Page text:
Neverwhere brings together the work of eight contemporary Australian artists to disturb distinctions between our real and imagined selves, between authentic and fantastical scenarios. Works in this exhibition perform and postulate identity however narratives are largely informed by external – often mysterious – forces, both seen and unseen. The characters and identities represented here all seem to have fallen through the cracks of reality and landed some place different, into an underside; somewhere that is Neverwhere*

Neverwhere might be read here as Australia, of course, and the works suggestive of how nations, identities and selved implied, infected and inferred. At the exhibition’s very outset, Kathy Temin’s Audition for a pair of Koalas (2004) sets up this proposition, while simultaneously complicating it. During a residency in New York, the artist advertised for American actors to attend auditions and impersonate a pair of koalas mating, which she then filmed. Most people that came to her auditions have not seen a koala in the flesh, of course, and brought to the work their own projections and fantasies about how a koala – and, by extension, -an Australian – might behave.

Behaviour of marginal characters is highlighted in Captain Thunderbolt’s Sisters, a video Mikala Dwyer made with Justene Williams in 2010. The two artists, dressed in striped prison outfits, bushranger helmets and high heels, clamber around a circular bunker on Sydney’s Cockatoo Island – the site of a former prison and reform school for errant girls. Either invoking, or possessed by, the dead girls’ spirits, the artist bash violently at the metal fixtures, citing Australia’s colonial history at the same time hammering societal boundaries. Such transgressive female agency is also evident in Miss Universal (2014). Claire Lambe’s recreation of a 1976 image from Crazy Horse (the infamous Parisian cabaret). In this work, Lambe selects Australian women with real body types, forces her subjects into clay shoes, impeding their movement but lending an air of absurdity to the scenario. Of course, it can be seen as a powerful statement to turn your back to the audience and these women seem determined to wrestle power back from the viewer.

Power relations are clearly at work in Tony Garifalakis’ Mob Rule (2013), in which the artist has obscured the faces of national leaders and military figures with black spray paint, referencing his interest in forms of cencorship as both political and sn aesthetic gesture. As with Lambe’s work, these images serve to draw attention to the ways in which power (both social and political) is signified and performed through popular culture and in our collective imagination.

The urge to perform, or make things perform, is evident in each of the works in Neverwhere, but perhaps most explicitly in Clare Milledge’s Academic Suspicion: Staging a Hermeneutics of Incommensurability (2015). The artist invites active participants into the shadowy world she has created, which is full of motifs she has borrowed from tribal art, mythology and spiritualism among other sources. However, Milledge’s rituals seem to be invented by and only known to the artist and, as viewers, we are never quite sure what is celebrated. As in the worlds crafted by Mikala Dwyer, invisible psychic energy abounds.

Play is important, too; in the works of Milledge and Dwyer but also in those by Veronica Kent and Lou Hubbard. But these are deeply unsettling forms of play; full of dark imaginings rather than innocent abandonments. Typifying this ambivalence is the figure of the clown; a keenly divisive figure, engendering fear and loathing, as much as it does laughter. The contradiction is tested by Kent in Clown Transfer #1 (2010) but also in Cloak (2011), in which a resting child is watched over by a maternal figure – presumably her mother but in fact a monstrous one-eyed character. The work conjures a complex relationship between mother and child, but also between subject and object. Performing and seeing are equally important in Hubbard’s Eye Ops (2013), for which the artist enacts a series of operations on confectionary eyeballs, examiming the dysfunctional eyes as an optometrist might, before performing the necessary corrections as a surgeon would. Though performed in deadly earnest, the world ultimately relies on absurdity to render the familiar so strange. As with much in Neverwhere, there is a continually shifting stance between sincerity and satire and a propensity towards darker psychological turns.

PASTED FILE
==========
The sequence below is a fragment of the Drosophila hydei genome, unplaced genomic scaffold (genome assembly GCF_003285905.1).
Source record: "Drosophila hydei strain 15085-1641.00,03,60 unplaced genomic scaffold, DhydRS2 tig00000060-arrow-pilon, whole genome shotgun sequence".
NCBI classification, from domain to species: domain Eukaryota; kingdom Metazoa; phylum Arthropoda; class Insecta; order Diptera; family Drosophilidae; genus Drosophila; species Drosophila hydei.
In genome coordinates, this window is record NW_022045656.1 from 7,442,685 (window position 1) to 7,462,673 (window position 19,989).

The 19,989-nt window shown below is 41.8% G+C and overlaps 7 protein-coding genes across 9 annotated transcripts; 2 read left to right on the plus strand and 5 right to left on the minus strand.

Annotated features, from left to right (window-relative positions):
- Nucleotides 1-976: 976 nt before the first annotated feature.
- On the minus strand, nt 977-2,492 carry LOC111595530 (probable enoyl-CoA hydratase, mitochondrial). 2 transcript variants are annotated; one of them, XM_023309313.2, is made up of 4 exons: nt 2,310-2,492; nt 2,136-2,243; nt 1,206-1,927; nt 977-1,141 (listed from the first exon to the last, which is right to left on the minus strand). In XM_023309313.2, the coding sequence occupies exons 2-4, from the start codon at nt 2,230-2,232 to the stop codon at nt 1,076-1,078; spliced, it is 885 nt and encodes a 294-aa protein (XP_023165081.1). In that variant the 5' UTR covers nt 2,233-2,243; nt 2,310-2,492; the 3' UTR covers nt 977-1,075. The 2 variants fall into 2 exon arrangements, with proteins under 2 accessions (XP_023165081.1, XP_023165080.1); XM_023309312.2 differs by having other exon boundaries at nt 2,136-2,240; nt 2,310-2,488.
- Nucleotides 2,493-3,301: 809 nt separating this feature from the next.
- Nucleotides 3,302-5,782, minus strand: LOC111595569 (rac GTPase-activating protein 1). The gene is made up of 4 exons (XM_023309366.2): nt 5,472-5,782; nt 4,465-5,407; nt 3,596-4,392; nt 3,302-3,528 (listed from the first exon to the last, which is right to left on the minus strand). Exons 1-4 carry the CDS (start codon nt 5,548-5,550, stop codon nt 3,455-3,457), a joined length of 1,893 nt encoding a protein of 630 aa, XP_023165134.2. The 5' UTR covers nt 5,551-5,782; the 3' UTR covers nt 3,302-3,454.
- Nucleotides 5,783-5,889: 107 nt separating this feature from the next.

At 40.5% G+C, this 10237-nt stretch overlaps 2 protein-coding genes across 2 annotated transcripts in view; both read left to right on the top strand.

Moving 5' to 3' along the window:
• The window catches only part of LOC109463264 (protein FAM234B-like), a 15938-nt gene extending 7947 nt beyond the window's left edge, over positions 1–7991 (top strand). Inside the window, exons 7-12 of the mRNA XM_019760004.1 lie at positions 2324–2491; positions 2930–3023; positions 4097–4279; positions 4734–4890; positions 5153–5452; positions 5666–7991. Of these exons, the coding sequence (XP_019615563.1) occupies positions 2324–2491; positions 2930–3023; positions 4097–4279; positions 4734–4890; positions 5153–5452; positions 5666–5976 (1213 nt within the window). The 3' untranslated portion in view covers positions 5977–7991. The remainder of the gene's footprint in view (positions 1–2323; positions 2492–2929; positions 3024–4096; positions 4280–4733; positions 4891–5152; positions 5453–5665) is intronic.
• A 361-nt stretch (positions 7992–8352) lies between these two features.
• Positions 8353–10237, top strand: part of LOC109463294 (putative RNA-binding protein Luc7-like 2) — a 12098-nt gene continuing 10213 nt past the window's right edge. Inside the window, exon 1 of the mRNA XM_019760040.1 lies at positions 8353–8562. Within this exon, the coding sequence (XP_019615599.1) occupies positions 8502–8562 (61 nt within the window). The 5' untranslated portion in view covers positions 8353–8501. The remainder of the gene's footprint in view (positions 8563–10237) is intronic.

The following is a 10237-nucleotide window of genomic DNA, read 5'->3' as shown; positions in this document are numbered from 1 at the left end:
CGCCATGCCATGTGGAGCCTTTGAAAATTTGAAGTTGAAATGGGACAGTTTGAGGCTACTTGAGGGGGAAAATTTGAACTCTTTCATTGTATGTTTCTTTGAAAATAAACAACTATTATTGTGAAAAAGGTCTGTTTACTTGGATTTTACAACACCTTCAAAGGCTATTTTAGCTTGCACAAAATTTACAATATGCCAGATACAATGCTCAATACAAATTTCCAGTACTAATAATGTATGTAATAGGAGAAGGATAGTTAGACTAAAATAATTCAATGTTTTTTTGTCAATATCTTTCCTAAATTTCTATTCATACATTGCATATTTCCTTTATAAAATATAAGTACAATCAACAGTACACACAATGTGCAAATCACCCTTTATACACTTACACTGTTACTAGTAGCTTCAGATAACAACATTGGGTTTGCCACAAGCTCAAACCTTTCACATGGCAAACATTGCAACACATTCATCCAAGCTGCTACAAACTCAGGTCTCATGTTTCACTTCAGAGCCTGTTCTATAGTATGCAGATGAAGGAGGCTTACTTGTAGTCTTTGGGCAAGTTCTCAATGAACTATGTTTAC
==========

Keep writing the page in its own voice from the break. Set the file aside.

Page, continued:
Interested in uncovering the often-invisible histories of colonial societies, the artist’s work is deeply informed by his own mixed cultural background. Andrew offers a wunderkammer filled with human bones alongside rare books, objects and ephemera relating to the legacy of colonization, fraught with strange juxtapositions that problematize any straight reading of the work. These new combinations, however, function as a personal exploration charged with new possibilities, stories and implications.

Such merging of facts, fictions and fantasies runs rampant throughout the exhibition. Works challenge given cultural and social perceptions and draw attention to the unseen and to our own personal relationships with memory and ritual. We are left suspended in a time and space of uncertainty and contemplation: some place and anytime. Neverwhere.

Vikki McInnes,

Director of the Margaret Lawrance Gallery at the Victorian College of Arts, The University of Melbourne.

*Neverwhere, the exhibition, takes its title from an urban fantasy novel and television series set in London Below, a magical realm that coexists with the familiar city of London (referred to as London Above.) London Below is a dark mysterious place, where talking rats and violent assasins run wild, and magic is slippery and capricious. The series who pronounced in The Guardian as ‘a creepy, funny and deeply odd gem’. (Neil Gaiman, Neverwhere, HarperCollins, 1996).